I find Danny Baker (radio DJ, talking head and Twitter dick) and Peter Kay (kitchen sink nostalgia-peddling comic) pretty annoying. They both seem to have peaked years ago and now they’re trading on past success. So Cradle to Grave featuring both was something to be avoided. Mr H was a big fan of Peter Kay’s last tv outing Peter Kay’s Car Share and the classic Phoenix Nights (Chorley FM – coming in your ears!) so we watched it anyway and it was surprisingly enjoyable.
I love Harry and Paul and often find myself singing their Ruskie theme tune in the shower with gusto. They’ve got some excellent comic creations with accompanying catch phrases and they don’t shy away from uncomfortable subjects (racism, poverty, loneliness, stupidity). But this review celebrating 25 years in comedy fell short of their own mark. I could see what they were trying to do – when I told Mr H the title of the show he asked “Is that on ITV? – but it didn’t work. They impersonated celebrities and undermined the luvvie culture of these awful ‘An Evening With’ shows, and used the questions to spoof, mock and criticise their own work. I don’t think it was racist or sexist as other reviews have suggested, but it did make me feel uncomfortable, mainly because it just wasn’t very funny.
Sadly it seems BT has picked up the entire AMC channel in the UK and are running it exclusively for their customers. I get Sky, Netflix, normal telly and that’s it. Tantalisingly the first episode is available as a freebie on Sky but I’m annoyed to be missing out on a new series I wanted to watch. I’m toying with the idea of watching the first episode anyway, but if it’s good I’ll be annoyed the rest are unavailable. Although if it’s terrible I’ll have been saved from an underwhelming spin-off!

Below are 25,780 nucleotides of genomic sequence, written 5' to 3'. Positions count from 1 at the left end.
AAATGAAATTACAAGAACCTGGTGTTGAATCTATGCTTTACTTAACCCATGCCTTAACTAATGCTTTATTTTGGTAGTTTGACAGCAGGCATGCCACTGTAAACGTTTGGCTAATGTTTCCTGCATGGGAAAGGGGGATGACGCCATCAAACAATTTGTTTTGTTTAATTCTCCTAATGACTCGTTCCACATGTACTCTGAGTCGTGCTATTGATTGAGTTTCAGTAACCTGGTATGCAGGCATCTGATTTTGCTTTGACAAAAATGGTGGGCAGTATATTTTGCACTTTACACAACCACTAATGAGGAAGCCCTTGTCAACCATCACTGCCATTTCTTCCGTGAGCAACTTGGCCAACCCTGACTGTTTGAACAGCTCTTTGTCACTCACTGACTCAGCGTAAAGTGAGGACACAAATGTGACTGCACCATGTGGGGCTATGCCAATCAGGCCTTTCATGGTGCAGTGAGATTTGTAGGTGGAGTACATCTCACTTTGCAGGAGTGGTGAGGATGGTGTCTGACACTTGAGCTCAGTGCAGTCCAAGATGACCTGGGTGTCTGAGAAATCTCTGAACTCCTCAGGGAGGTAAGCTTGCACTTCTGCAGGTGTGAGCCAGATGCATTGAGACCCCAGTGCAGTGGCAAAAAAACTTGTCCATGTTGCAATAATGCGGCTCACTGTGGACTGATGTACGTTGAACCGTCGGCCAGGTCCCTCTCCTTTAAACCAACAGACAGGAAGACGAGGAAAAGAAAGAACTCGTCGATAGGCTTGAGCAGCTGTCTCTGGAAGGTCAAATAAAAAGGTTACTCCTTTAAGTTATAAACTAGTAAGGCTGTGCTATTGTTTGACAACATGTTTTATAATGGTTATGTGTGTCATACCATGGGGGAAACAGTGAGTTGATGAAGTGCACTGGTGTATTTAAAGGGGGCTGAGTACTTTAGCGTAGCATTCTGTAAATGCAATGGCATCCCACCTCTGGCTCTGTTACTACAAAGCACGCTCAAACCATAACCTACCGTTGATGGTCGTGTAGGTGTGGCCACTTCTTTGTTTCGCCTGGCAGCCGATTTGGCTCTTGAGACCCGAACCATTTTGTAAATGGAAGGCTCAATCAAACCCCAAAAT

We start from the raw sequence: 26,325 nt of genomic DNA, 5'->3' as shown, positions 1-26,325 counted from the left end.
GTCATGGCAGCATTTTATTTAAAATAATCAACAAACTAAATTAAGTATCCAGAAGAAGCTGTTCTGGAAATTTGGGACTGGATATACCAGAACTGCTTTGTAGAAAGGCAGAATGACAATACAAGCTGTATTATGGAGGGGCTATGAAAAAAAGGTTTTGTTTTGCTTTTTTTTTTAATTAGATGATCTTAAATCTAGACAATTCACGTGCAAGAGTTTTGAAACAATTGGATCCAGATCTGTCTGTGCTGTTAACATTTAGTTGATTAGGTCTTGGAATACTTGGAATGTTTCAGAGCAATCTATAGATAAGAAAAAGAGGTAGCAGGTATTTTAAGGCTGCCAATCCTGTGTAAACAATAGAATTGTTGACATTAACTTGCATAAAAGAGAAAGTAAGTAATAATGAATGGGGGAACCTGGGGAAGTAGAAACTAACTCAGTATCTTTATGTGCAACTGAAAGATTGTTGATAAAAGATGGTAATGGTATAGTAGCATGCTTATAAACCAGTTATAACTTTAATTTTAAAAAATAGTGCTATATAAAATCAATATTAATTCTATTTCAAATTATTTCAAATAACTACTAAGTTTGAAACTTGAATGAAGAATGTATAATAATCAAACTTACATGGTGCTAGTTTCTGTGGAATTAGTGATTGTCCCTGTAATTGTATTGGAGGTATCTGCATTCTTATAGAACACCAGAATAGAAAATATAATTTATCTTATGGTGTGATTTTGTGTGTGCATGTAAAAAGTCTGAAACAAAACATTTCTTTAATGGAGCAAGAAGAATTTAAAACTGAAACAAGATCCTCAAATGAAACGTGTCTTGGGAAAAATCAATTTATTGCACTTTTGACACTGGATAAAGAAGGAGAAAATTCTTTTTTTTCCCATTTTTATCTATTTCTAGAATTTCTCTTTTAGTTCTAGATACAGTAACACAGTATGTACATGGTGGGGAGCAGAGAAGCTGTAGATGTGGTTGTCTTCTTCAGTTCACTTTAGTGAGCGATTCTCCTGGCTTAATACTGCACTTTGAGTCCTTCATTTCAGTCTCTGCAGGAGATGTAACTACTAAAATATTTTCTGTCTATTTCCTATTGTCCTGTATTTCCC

Repeat warning: Haven’t we seen this somewhere very recently? Yes, yes we have. It was Dara and Ed’s Great Big Adventure (BBC2) in which Dara O Briain and Ed Byrne drove the length of Central America in the footsteps of pioneering journalists who braved the then wild Pan American Highway. And sadly for Stephen Fry, the Irish comics did it better – they had more fun and seemingly a better connection with the people they met. Fry straddled a gulf between sincere and aloof. He was at a massive protest march in Mexico City marking the disappearance and probable massacre of 43 students and he found it very moving. He was genuinely upset, but this was undermined by a lack of explanation, or follow up with the protestors or anyone involved. All we got were his thoughts and observations as an outsider. It wasn’t enough. Two minutes later and we were back on the road again and Mexico City was forgotten. It was a real shame as you can’t fault Fry for a lack of curiosity.
I’m looking forward to watching Sue Perkins on Kolkata. She was a revelation on the Mekong River – a travel guide who wanted to give you an insight longer than a few scribbles on the back of a postcard. She had conflicting feelings towards the countries she travelled through and the aspirations of the people she met, and wasn’t afraid to make that clear on camera. There was a depth and breadth to her travels that maybe 60 minutes without adverts on the BBC could offer but ITV couldn’t.